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In the Belly of the Beast: Letters from Prison Study Guide & Plot Summary

This Study Guide consists of approximately 35 pages of chapter summaries, quotes, character analysis, themes, and more - everything you need to sharpen your knowledge of In the Belly of the Beast.
This section contains 515 words
(approx. 2 pages at 300 words per page)
Purchase our In the Belly of the Beast: Letters from Prison Study Guide

In the Belly of the Beast: Letters from Prison Summary & Study Guide Description

In the Belly of the Beast: Letters from Prison Summary & Study Guide includes comprehensive information and analysis to help you understand the book. This study guide contains the following sections:

This detailed literature summary also contains Topics for Discussion and a Free Quiz on In the Belly of the Beast: Letters from Prison by Jack Abbott.

Plot Summary

In the Belly of the Beast is long-time inmate Jack Henry Abbott's personal account of his time in prison. He explains what goes on in prison and the devastating psychological effects he and others like him have suffered.

Abbott has been jailed from a very young age, having spent time in juvenile and then adult facilities since he was twelve. He was a foster child and initially jailed for "failure to adjust to foster homes." Later he was jailed for passing bad checks; his only serious crime while out of jail was armed robbery when he briefly escaped from prison in the early 1970s. He has spent more than twenty years in prison because of his belligerence and continued acts of defiance while in prison.

To Abbott, the American prison system is unjust, cruel, and oppressive. He cannot adjust to prison, and so he lashes out and ironically perpetuates his time in prison. He does not believe his prison sentence is his fault; on the contrary, he would like an apology from the prison system.

The prison system treats men like children and so creates "arrested adolescences" or emotionally stunted men. Abbott has been subjected to the worst prison has to offer, including blackout cells (sensory deprivation cells where no light shines), and "the hole," solitary confinement where he has been subjected to starvation diets and forced administering of psychiatric drugs, to the point of near-insanity and death.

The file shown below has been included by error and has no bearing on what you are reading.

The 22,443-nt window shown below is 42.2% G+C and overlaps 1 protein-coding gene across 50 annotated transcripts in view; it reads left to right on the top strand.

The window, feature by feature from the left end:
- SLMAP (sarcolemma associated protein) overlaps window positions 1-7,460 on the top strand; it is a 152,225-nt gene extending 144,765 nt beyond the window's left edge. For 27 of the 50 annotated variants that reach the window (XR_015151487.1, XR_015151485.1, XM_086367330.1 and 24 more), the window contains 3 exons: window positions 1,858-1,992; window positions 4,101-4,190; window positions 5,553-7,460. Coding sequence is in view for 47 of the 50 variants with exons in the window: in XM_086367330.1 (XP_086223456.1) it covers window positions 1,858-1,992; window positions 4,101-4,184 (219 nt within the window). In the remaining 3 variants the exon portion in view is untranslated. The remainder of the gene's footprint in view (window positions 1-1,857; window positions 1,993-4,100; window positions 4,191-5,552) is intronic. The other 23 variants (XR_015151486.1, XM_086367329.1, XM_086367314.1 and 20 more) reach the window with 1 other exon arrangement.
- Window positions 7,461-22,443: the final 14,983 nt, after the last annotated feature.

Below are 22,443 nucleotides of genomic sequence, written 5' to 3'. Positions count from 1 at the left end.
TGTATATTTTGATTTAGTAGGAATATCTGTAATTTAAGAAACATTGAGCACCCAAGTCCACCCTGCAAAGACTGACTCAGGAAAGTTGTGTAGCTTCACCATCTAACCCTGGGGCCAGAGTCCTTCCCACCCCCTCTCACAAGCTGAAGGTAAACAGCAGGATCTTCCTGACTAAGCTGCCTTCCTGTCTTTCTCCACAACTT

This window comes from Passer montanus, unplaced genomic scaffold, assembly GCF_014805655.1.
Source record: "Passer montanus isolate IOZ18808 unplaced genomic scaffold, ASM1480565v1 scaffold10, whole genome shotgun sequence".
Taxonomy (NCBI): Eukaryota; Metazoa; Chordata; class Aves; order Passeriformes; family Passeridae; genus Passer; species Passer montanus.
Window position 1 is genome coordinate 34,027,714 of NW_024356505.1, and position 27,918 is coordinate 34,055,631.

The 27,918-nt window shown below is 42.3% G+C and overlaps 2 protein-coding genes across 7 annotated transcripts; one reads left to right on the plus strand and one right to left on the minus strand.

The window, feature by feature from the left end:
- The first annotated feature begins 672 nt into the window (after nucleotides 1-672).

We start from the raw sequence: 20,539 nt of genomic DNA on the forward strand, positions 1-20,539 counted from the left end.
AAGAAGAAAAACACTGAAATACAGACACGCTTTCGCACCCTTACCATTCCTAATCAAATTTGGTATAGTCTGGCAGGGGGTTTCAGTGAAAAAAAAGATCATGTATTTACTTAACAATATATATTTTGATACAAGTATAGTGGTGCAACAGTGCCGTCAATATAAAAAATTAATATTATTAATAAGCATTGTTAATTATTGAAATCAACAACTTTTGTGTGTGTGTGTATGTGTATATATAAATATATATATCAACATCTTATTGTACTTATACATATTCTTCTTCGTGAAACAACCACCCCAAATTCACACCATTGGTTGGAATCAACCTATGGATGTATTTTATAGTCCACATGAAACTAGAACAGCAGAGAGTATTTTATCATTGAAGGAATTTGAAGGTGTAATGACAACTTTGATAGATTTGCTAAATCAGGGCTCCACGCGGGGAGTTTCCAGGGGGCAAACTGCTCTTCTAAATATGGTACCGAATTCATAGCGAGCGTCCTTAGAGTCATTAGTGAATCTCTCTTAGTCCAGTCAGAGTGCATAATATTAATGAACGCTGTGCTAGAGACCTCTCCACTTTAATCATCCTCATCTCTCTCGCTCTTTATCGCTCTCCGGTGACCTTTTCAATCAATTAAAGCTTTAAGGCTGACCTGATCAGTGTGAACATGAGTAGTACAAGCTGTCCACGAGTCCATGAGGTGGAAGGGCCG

"Pigs," as Abbott refers to the guards are universally violent and tyrannical. They are allowed to do any violence they like to prisoners, as there are no consequences. Abbott claims he has been accused of many acts of violence he was not guilty of by vindictive guards, which then leads to further punishment and prison time. Guards are evil because the state gives them absolute control over prisoners, and they become corrupted with this power.

Prisoners live by a code of violence and murder. The only thing that is respected is moral strength and the threat of violence. A long-term prisoner must be capable of murdering someone in order to survive. Abbott also describes the frequency of homosexual acts in prison, in which "punks" service their masters. These acts are not about sex or affection, but a display of power, and rare is the prisoner who actually thinks of such acts as homosexual.

Abbott has found comfort in the form of drugs, including heroin and marijuana, and philosophical reading. He is especially enamored of Marx and of Communism. He believes Communists are the only ones capable of honesty in describing the tyranny of America and its prison system. He considers himself somewhat of a revolutionary and is looking forward to the day that Communists spark a worldwide revolution, which would end (in Abbott's mind) the oppressive police state. Like Marx, Abbott believes history is a class struggle.

Abbott equates classism with racism. History has been an effort by whites to assert superiority over non-whites. Racism is rampant in prison, with guards stirring racial animosity and non-whites asserting the dominance that society has otherwise robbed from them.

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This section contains 515 words
(approx. 2 pages at 300 words per page)
Purchase our In the Belly of the Beast: Letters from Prison Study Guide
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In the Belly of the Beast: Letters from Prison from BookRags and Gale's For Students Series. ©2005-2006 Thomson Gale, a part of the Thomson Corporation. All rights reserved.
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